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[size=24:579f77e815]Larry Bird’s Debut Rap Album Set to Drop June 25th[/size]
Larry Bird announced today that his debut rap album, titled “A Bird in Yo’ Hand is Worth a Cap in Yo’ ***,” will hit stores June 25th. The Boston Celtics legend said his foray into hip hop music is due to his life-long identification with black culture.
“I don’t want a white guy guarding me on the basketball court any more than having a white guy sing to me on my stereo,” said Bird. “I need to have some soul up in my s—t, you feel me?”
Bird admitted to reporters that his controversial statements about race in a televised ESPN interview last week were intended to express his positive feelings about African-Americans in hopes they would welcome his album.
“I knew I had my record coming out so I was like: ‘Yo Larry, show some love to the brothers and sisters so they’ll buy your record,’ said Bird. “That’s why I said what I said. But not only are the best athletes in the world African-Americans, but the best musical artists are, too.”
Bird said he thinks he can be a white anomaly in the rap world just as he was in basketball.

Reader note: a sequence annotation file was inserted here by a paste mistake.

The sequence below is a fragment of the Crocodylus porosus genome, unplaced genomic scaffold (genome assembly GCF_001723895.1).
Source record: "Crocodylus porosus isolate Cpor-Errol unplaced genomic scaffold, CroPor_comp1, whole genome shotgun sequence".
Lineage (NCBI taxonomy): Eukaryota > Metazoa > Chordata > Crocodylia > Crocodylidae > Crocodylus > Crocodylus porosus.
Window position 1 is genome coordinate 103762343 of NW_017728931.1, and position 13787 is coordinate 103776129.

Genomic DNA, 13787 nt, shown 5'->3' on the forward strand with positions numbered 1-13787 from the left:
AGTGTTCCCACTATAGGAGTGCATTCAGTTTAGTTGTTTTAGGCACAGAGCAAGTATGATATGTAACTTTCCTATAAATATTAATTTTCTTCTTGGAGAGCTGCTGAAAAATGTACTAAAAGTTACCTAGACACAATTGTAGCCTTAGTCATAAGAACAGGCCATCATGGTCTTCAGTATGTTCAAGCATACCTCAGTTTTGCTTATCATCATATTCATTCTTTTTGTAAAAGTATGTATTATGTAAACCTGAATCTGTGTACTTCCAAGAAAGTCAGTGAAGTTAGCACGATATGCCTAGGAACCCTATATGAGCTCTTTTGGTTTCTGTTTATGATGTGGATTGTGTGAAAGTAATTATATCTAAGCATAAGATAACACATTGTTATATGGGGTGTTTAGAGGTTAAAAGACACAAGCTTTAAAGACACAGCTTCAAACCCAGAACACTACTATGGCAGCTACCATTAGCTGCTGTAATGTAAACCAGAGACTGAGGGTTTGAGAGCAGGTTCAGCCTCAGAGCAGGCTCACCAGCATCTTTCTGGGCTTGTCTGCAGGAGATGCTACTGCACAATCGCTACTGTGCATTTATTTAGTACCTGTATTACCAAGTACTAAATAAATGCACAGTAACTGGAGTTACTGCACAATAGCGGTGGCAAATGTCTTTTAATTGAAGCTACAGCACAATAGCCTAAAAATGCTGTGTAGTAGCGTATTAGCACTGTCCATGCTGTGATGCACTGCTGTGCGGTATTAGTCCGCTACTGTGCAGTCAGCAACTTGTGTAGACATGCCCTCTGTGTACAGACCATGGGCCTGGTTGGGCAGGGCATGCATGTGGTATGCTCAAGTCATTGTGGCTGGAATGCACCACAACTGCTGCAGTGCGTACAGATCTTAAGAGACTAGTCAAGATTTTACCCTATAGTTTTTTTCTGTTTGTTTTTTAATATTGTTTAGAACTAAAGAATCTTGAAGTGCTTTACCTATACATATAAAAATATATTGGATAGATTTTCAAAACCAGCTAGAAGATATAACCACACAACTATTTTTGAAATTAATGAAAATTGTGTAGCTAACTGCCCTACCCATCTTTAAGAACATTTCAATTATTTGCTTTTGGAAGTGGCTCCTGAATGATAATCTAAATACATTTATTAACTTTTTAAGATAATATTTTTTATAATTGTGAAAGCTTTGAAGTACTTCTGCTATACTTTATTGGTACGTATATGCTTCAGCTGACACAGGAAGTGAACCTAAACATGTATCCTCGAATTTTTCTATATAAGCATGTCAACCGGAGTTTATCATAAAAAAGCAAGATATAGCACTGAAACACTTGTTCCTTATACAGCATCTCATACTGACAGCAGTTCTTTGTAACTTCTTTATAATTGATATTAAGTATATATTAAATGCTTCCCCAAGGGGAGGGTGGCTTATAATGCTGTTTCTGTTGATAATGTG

“People say I played ball like a brother,” said Bird. “Now they’ll hear me rap like no other, you now what I’m sayin’? Wait until they hear the tracks I’ve laid down. I make Eminem look like Craig Ehlo.”
The titles of the 12 songs on Bird’s album – including the title single “A Bird in Yo’ Hand is Worth a Cap in Yo’ Ass” – show that both the Hall of Famer’s basketball background and hip hop lifestyle were at work in the studio.
The tracks include:
Comin’ At Ya from Way Down Town
Release, Rotation, Splizzash
Kevin McHale Yeah
Pass the Chronic (It’s the Offseason)
Lakers Be Fakers
Mo Money, Mo Cheeks
Tippin’ the Forty to the Boston Garden
Indiana Hoes Like to be French Licked
Haven’t Ya Heard? The Greatest Be Larry Bird
“Y’all will see I kept it real from start to finish,” said Bird. “I rap about what I know – basketball, money, hoes, my hometown of French Lick, Indiana. I ain’t frontin’ nowheres.”
The album is being released under the Death Row Records label. Infamous Death Row CEO Suge Knight said Bird’s debut rap effort is among the best he has ever heard. “When Larry contacted me about wanting to do a record I was skeptical,” said Knight. “I thought I’d give him a chance because of how black he was on the court. But then I heard him rhyme and I’ll tell you – that nigga can rap."
Bird’s longtime rival and friend Magic Johnson said he thinks the album will be received well in the black community. “Larry has amazing street cred among black America,” said Johnson. “If you mention his name in the barbershop, people will give him his props. They know Larry can bring it.”
“I just want people to give the album a chance,” said Bird. “I’m a black man trapped in a cracker’s body. This is who I am. This is how I roll. If white people ain’t cool with that, I suggest they be backing on up ‘cause I’m going to keep coming strong in the two-triple-zeros, kid.”